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Journal Article

One- and two-particle phenomena in the electronic lifetimes in metals: Quasiparticles and transient excitons


Schöne,  Wolf-Dieter
Physical Chemistry, Fritz Haber Institute, Max Planck Society;

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Schöne, W.-D. (2003). One- and two-particle phenomena in the electronic lifetimes in metals: Quasiparticles and transient excitons. International Journal of Modern Physics B, 17(30), 5655-5682. doi:10.1142/S0217979203023367.

Cite as: https://hdl.handle.net/11858/00-001M-0000-0011-124C-0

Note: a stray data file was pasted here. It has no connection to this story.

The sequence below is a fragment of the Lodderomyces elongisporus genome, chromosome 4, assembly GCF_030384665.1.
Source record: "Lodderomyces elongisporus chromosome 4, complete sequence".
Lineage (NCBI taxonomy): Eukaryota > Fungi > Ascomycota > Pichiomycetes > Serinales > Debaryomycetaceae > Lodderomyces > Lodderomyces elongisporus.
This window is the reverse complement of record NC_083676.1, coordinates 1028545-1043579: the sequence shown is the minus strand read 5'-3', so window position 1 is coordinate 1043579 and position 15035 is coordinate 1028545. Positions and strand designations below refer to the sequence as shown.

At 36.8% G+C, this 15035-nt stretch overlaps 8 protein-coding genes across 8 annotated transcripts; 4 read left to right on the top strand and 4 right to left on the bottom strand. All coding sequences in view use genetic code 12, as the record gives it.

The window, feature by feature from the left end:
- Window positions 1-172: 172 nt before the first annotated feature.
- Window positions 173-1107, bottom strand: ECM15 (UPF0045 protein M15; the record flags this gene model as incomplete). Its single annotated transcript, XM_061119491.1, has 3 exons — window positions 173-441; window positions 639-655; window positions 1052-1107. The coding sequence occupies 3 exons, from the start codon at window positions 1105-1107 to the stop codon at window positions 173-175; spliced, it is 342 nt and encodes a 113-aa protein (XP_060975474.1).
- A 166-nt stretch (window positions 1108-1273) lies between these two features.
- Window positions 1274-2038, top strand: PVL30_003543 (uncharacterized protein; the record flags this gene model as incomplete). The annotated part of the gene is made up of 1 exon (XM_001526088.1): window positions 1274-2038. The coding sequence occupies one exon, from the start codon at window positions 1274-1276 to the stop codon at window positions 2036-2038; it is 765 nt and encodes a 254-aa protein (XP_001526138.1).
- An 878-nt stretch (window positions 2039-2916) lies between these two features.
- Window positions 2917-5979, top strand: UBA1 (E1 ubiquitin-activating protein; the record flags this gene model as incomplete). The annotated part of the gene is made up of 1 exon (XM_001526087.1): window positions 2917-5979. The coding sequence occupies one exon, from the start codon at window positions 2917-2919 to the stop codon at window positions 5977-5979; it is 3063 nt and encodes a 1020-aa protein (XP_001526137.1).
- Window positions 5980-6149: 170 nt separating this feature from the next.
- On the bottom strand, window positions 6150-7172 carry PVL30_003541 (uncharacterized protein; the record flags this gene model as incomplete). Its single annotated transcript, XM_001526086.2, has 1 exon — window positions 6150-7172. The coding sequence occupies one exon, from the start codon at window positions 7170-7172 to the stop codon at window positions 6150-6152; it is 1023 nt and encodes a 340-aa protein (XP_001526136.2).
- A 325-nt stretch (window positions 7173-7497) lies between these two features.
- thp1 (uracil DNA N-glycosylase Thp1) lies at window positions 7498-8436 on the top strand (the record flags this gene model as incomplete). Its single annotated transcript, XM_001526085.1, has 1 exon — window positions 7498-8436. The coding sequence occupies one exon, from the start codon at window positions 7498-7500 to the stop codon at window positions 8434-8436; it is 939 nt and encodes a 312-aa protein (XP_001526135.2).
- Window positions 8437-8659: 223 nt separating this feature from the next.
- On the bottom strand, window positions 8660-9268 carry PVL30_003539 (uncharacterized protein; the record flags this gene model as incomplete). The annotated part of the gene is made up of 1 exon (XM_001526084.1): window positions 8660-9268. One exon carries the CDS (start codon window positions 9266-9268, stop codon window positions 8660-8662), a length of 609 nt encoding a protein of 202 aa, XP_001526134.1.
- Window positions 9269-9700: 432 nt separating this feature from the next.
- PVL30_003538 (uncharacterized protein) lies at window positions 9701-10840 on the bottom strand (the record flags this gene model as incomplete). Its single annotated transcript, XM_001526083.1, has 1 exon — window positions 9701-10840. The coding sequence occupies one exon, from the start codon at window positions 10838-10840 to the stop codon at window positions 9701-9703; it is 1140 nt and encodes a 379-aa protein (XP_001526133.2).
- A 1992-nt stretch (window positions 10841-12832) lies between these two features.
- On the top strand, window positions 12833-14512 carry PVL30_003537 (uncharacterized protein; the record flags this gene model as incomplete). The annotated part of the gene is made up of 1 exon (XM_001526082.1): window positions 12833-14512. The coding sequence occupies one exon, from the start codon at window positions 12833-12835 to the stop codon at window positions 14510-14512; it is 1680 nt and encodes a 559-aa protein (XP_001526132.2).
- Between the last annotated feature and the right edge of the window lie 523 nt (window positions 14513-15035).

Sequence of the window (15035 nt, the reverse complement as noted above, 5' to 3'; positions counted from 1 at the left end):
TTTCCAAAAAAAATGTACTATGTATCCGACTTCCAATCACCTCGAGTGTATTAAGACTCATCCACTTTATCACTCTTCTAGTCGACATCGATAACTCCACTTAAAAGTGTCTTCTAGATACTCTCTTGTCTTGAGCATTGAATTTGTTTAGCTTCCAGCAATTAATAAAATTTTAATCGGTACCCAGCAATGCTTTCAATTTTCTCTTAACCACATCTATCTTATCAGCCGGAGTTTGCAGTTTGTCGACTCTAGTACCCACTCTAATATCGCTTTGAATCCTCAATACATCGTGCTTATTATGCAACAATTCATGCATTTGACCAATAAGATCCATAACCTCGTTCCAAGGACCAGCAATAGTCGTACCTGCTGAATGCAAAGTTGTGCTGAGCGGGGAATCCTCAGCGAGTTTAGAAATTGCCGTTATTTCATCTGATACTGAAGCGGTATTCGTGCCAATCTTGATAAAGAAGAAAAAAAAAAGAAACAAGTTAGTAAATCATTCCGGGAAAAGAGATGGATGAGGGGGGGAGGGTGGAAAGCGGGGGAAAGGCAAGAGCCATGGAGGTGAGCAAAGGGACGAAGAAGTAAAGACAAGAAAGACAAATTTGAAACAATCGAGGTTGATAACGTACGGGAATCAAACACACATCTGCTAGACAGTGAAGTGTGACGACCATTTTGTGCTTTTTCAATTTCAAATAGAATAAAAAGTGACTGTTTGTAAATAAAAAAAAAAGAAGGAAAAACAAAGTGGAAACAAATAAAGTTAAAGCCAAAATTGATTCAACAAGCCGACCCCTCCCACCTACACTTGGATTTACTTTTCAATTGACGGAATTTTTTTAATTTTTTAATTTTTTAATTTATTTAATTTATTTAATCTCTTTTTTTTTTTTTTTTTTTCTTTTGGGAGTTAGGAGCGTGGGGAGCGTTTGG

The experimental and theoretical investigation of the lifetime of excited electrons is of great importance for a variety of different fields in condensed matter physics. In this review two distinct classes of processes are discussed, which determine the lifetime of excited electrons in crystalline systems. One class is single-particle processes, which in many cases is able to describe the decay of excited electrons. For systems with weakly correlated electrons the state-of-the-art method is the solution of the Dyson equation using the GW approximation for the electronic self-energy. If applicable this approach leads to very good results. However, many of the experimental studies about the lifetime of excited electrons have been done using time-resolved two-photon photoemission spectroscopy utilizing ultrashort laser pulses. This technique, applied to materials with localized d electrons, can lead to the creation of bound, excitonic-like states in metals on a very short time scale, which are beyond the physics described in the single-particle approach. In this review the experimental evidence for both mechanisms is given and the theoretical tools to describe them are discussed. Furthermore, theoretical results are presented and compared to experimentally available data.